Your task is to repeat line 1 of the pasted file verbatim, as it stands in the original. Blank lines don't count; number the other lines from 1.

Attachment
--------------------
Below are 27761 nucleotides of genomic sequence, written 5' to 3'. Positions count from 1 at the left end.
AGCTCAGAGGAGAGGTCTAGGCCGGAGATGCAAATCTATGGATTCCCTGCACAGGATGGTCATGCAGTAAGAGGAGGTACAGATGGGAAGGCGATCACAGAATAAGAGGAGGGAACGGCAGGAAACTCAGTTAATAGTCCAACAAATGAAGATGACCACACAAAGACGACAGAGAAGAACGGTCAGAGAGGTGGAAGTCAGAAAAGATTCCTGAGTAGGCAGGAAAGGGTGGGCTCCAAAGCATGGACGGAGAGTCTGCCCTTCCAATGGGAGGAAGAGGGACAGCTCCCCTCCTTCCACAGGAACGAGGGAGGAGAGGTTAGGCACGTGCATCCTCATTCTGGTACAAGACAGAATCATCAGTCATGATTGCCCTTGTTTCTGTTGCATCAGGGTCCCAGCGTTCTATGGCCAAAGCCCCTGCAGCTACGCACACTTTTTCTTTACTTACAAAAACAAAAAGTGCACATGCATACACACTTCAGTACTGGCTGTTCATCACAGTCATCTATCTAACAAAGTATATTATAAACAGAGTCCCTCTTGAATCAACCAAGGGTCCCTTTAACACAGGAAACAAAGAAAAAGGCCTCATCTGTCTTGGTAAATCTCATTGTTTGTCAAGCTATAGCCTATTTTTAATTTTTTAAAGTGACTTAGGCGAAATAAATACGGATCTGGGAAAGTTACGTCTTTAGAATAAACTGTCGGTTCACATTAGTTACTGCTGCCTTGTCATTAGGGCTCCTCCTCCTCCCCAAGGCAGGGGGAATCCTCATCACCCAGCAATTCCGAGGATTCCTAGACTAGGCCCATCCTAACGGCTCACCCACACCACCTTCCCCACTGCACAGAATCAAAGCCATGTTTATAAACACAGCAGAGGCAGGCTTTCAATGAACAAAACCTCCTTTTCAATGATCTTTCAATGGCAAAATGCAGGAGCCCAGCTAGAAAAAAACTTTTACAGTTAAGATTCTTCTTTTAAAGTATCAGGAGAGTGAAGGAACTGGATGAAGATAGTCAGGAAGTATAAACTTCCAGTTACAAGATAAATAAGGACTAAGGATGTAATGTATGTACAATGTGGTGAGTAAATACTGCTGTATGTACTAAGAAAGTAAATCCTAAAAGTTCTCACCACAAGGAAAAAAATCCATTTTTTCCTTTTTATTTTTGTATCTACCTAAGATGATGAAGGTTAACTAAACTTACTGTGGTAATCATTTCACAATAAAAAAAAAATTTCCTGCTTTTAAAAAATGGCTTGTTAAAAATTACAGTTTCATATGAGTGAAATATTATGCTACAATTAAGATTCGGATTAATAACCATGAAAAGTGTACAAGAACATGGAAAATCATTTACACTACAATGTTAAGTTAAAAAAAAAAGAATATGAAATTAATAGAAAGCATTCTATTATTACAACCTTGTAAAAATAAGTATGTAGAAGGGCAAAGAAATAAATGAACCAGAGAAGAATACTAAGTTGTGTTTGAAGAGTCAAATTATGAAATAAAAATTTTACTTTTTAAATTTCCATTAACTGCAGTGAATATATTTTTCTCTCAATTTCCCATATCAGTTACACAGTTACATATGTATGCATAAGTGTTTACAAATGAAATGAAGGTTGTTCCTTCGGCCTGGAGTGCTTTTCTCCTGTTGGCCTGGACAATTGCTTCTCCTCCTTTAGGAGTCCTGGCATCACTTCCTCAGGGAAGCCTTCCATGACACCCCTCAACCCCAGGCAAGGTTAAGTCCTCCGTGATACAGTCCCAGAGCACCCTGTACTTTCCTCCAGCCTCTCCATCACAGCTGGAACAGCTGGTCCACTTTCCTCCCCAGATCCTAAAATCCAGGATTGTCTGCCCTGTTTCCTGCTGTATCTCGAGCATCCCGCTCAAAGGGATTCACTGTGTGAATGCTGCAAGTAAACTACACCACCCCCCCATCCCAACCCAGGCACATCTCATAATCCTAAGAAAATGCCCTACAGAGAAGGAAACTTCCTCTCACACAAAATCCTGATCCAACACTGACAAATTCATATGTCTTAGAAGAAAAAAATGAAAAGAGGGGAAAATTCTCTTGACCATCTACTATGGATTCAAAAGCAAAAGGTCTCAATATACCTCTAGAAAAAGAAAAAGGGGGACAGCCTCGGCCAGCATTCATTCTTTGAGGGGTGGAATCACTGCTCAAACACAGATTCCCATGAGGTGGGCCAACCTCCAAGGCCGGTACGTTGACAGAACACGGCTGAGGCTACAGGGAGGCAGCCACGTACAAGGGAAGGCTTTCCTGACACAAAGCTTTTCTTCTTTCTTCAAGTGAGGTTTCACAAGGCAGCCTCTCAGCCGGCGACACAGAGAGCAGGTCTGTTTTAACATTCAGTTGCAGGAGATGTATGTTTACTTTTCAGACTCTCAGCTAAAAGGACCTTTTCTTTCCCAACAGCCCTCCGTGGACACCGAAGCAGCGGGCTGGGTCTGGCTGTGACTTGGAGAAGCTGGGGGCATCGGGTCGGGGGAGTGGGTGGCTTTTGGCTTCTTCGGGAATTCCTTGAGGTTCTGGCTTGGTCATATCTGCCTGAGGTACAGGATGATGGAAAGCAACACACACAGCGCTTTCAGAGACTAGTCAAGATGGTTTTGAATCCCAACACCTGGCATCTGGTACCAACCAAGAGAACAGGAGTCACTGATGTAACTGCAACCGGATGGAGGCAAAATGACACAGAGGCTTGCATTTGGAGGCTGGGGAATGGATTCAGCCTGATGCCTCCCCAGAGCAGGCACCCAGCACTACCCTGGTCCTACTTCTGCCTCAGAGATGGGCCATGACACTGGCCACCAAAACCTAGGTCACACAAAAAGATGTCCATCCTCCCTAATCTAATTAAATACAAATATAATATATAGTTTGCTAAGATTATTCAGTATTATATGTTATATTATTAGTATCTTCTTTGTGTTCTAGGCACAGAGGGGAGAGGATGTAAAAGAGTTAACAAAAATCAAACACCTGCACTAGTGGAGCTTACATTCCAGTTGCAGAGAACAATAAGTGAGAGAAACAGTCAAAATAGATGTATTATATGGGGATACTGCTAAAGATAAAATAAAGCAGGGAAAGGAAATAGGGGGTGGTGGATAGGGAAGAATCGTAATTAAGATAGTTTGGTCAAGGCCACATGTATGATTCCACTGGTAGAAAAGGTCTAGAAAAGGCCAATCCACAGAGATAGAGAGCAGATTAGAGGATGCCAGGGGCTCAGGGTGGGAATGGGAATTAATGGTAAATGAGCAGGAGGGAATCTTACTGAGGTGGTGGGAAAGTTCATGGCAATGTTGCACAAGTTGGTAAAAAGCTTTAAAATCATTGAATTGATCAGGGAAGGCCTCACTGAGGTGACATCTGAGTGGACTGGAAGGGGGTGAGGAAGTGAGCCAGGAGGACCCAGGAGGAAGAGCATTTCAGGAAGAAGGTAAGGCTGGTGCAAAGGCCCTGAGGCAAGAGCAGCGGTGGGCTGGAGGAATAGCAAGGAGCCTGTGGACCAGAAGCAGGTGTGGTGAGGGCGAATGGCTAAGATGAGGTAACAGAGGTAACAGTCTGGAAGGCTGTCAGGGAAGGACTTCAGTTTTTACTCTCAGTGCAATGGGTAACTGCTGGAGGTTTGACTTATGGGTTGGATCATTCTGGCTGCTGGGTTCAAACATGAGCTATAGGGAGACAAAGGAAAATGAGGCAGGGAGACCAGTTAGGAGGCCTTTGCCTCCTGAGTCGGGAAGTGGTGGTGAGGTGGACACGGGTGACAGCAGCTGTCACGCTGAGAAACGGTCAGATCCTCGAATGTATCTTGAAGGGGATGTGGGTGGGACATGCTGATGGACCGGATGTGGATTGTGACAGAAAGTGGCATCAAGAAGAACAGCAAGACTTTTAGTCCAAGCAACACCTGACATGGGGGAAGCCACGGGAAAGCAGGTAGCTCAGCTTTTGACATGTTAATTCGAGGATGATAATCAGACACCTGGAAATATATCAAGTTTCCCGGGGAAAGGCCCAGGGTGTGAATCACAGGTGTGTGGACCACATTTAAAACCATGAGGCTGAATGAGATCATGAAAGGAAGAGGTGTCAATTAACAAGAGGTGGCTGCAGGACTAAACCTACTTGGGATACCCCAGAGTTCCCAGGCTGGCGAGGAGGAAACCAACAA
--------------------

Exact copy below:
Below are 27761 nucleotides of genomic sequence, written 5' to 3'. Positions count from 1 at the left end.